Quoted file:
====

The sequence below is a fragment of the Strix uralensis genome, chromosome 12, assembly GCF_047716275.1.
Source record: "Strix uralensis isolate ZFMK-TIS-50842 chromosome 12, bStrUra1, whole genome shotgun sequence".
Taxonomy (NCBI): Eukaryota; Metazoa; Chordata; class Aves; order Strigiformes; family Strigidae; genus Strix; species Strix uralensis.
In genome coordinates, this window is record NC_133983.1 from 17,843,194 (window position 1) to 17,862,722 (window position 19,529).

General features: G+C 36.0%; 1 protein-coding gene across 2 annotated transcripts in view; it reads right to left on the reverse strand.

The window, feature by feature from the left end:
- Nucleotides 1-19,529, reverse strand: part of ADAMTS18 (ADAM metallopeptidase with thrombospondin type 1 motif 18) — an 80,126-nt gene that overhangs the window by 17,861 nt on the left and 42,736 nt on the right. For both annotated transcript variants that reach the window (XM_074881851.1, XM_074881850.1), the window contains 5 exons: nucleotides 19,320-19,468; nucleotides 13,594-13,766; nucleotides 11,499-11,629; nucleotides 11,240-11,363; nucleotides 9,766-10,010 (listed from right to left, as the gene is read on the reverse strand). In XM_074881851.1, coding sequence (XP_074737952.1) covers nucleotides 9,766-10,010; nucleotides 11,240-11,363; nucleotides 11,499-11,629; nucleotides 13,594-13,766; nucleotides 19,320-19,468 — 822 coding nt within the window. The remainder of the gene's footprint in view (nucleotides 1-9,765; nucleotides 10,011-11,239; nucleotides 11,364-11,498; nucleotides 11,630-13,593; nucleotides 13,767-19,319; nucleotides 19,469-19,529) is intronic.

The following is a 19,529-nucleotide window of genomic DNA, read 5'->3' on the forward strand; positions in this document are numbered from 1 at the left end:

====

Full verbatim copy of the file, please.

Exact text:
The sequence below is a fragment of the Strix uralensis genome, chromosome 12, assembly GCF_047716275.1.
Source record: "Strix uralensis isolate ZFMK-TIS-50842 chromosome 12, bStrUra1, whole genome shotgun sequence".
Taxonomy (NCBI): Eukaryota; Metazoa; Chordata; class Aves; order Strigiformes; family Strigidae; genus Strix; species Strix uralensis.
In genome coordinates, this window is record NC_133983.1 from 17,843,194 (window position 1) to 17,862,722 (window position 19,529).

General features: G+C 36.0%; 1 protein-coding gene across 2 annotated transcripts in view; it reads right to left on the reverse strand.

The window, feature by feature from the left end:
- Nucleotides 1-19,529, reverse strand: part of ADAMTS18 (ADAM metallopeptidase with thrombospondin type 1 motif 18) — an 80,126-nt gene that overhangs the window by 17,861 nt on the left and 42,736 nt on the right. For both annotated transcript variants that reach the window (XM_074881851.1, XM_074881850.1), the window contains 5 exons: nucleotides 19,320-19,468; nucleotides 13,594-13,766; nucleotides 11,499-11,629; nucleotides 11,240-11,363; nucleotides 9,766-10,010 (listed from right to left, as the gene is read on the reverse strand). In XM_074881851.1, coding sequence (XP_074737952.1) covers nucleotides 9,766-10,010; nucleotides 11,240-11,363; nucleotides 11,499-11,629; nucleotides 13,594-13,766; nucleotides 19,320-19,468 — 822 coding nt within the window. The remainder of the gene's footprint in view (nucleotides 1-9,765; nucleotides 10,011-11,239; nucleotides 11,364-11,498; nucleotides 11,630-13,593; nucleotides 13,767-19,319; nucleotides 19,469-19,529) is intronic.

The following is a 19,529-nucleotide window of genomic DNA, read 5'->3' on the forward strand; positions in this document are numbered from 1 at the left end: